Monday, June 9, 2008

Securing cookies : a PHP implementation

Update: French version here.

Note for newcomers : you should first read the previous post introducing secure cookies : Security, Cookies and the REST.

So... where were we ? There is a secure protocol for cookies (see Alex X. Liu's paper for details) :

Cookie value =
username|expiration time|(data)k|HMAC(username|expiration time|data|SSL session key, k)
Where :
  • username is the username (or an unique identifier)
  • expiration time : the cookie's expiration time
  • (data)k is the result of a symmetric cryptographic (ex: Rijndael) function on data with key k.
  • data is the data you want to store in the cookie
  • k is the result of HMAC(username|expiration time, sk)
  • sk is the server's secret key
  • SSL session key is the SSL session key.

This protocol is secure :

  • It protects your cookie against replay attacks : SSL session key is unique to your SSL session. So a malicious user can't send the same cookie in another SSL session, it'll be invalid.
  • It protects the data confidentiality with a symmetric cryptographic function : data is stored encrypted
  • It protects the data integrity with an HMAC function
  • It protects your secret key against volume attacks

But it needs some flexibility for a common usage :

  1. SSL Feature is cool, it protects you against replay attacks, but :
    • Maybe you have no HTTPS access to your application
    • Cookie's lifetime is limited to the SSL session lifetime
  2. Data encryption is cool, but maybe you're not interested in this feature. If you are not, it expands the size of the cookie for nothing. For example: if data is encrypted with with Rijndael/256 bits key, the encrypted value will be at least 32 byte long, even if your data is 1 byte long

So, it may be cool to have a configurable class to manage secure cookies. By configurable, I mean to be able to :

  • enable/disable SSL feature
  • enable/disable the data encryption feature
  • choose the encryption algorithm

I've done a PHP class which have all these functionality. You can download it here.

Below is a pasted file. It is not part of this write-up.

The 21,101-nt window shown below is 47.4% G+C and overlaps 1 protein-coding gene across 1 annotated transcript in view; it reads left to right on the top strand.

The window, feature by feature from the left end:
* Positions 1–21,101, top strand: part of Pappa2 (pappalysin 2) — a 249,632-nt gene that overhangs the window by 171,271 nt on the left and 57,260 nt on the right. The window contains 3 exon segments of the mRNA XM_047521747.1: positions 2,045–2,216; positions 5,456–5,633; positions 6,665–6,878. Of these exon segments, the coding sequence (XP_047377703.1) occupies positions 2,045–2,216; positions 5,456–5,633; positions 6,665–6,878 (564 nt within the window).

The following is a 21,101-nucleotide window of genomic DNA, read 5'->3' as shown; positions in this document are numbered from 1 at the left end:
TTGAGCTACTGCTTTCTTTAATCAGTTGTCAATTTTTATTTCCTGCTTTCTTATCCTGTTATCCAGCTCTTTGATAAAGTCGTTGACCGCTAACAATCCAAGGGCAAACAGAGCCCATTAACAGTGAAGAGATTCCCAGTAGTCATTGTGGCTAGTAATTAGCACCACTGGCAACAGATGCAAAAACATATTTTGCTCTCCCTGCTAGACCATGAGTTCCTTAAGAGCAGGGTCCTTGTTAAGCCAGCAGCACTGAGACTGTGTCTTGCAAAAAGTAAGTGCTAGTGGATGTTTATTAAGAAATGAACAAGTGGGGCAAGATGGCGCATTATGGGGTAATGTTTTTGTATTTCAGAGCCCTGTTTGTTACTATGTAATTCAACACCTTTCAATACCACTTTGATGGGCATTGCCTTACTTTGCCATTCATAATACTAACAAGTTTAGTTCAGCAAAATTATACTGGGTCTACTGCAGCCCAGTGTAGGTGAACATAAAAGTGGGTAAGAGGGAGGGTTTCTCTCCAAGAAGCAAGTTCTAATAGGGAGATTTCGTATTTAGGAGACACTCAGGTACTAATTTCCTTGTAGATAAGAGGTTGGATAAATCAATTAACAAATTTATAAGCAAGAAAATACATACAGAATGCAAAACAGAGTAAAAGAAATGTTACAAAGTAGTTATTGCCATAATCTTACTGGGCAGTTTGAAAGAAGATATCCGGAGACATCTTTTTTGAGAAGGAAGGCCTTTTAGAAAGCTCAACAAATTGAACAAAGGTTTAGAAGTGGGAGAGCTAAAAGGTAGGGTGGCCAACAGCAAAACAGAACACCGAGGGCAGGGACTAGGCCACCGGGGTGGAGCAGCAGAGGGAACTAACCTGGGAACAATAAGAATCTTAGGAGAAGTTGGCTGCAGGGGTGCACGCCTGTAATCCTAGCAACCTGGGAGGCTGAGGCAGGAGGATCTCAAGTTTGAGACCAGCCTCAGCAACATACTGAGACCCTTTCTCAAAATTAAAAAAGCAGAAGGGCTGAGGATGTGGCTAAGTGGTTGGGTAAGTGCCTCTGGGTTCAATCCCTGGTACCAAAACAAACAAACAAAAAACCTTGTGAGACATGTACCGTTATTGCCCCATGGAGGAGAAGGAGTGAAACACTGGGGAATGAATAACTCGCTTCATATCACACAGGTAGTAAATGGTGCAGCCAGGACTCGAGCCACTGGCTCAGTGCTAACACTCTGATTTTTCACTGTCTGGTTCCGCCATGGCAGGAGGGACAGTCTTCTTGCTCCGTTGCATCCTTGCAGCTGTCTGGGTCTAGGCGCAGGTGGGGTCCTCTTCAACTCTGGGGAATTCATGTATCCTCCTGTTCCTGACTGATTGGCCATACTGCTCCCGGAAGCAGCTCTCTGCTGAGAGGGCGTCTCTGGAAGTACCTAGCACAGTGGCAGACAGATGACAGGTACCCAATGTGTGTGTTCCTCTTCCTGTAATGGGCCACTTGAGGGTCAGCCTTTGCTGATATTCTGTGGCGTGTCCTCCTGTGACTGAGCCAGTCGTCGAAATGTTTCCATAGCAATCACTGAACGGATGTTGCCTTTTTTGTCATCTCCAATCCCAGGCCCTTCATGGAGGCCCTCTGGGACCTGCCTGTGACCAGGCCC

Usage :



$secretKey = 'Cei4Wai4ohcoo3daeHooFiek5Nah3Eet';
$manager = new BigOrNot_CookieManager($secretKey);

All you have to do is to provide a secret key. To generate a key you can use this shell command :

pgwen -sy 65

The default configuration is :

  • High confidentiality (data encryption) : enabled option name : high_confidentiality (bool)
  • Cipher : MCRYPT_RIJNDAEL_256 (Rijndael 256) option name : mcrypt_algorithm (see mcrypt documentation)
  • Mode : MCRYPT_MODE_CBC (CBC) option name : mcrypt_mode (see mcrypt_documentation)
  • SSL session key : disabled option name : enable_ssl (bool)

You can (optionally) give a second argument to the constructor to configure the class. For example, if you want to disable data encryption you can do that :


$secretKey = 'Cei4Wai4ohcoo3daeHooFiek5Nah3Eet';
$config = array('high_confidentiality' => false);
$manager = new BigOrNot_CookieManager($secretKey, $config);

Set a secure cookie

$expire = time() + 86400;
$value = $manager->setCookie('cookieName', 'value', 'username');
Read source for more details on possible arguments. (You can give all regular setcookie() arguments)

Read/verify a cookie value

$value = $manager->getCookieValue('cookieName');
If cookie is invalid, it will be deleted automatically. If you don't like this behaviour, you can give "false" as a second argument.

Delete a cookie


Enjoy ! Source file is commented if you need more informations. If you have questions, remarks, bug reports, post a comment :)

Note: There is a class to use the same protocol with Django (Python) here.


perrick said...

Dommage que ce soit en anglais. Ce type d'article aurait sa place sur le "".

Mat said...

Je vais voir pour faire une version du blog en francais :)

saladpope said...

I have read Liu's work, and was left with the impression that real-world implementation of this scheme was impractical due to the possibility that the client and server can at any time - effectively arbitrarily - opt to re-negotiate the SSL session and therefore change the key. Is this a real issue or is this a misapprehension on my part due to a (to say the least) less-than-perfect understanding of how SSL works?

Mat said...

I'm not a SSL expert but I agree with you : I think this is a real issue with the most common cases, because some browsers re-negotiate very often the SSL session.

In some particular cases you may require client certificates to access to your web application and use some informations coming from the certificate to be part of the securing cookie protocol.

Nesta said...


Thanks for the code. I am validating against LDAP and using it to secure the password client side. However, there seems to be a bug.

The default path for setCookie is '' but the default for deleteCookie is '/'. When the default options for setCookie is used deleteCookie does not work with its default options. Changing the default path to '/' for setCookie fixed this for me.

Anonymous said...

Thanks for the code. I am validating against LDAP and using it to secure the password client side. However, there seems to be a bug...

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Cialis said...

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Unknown said...

The link to the source is broken =/

Mat said...

Thank you, it's fixed now.

Unknown said...


Anonymous said...

not working out of the box even after setting the default setCookie path has been changed to '/'.

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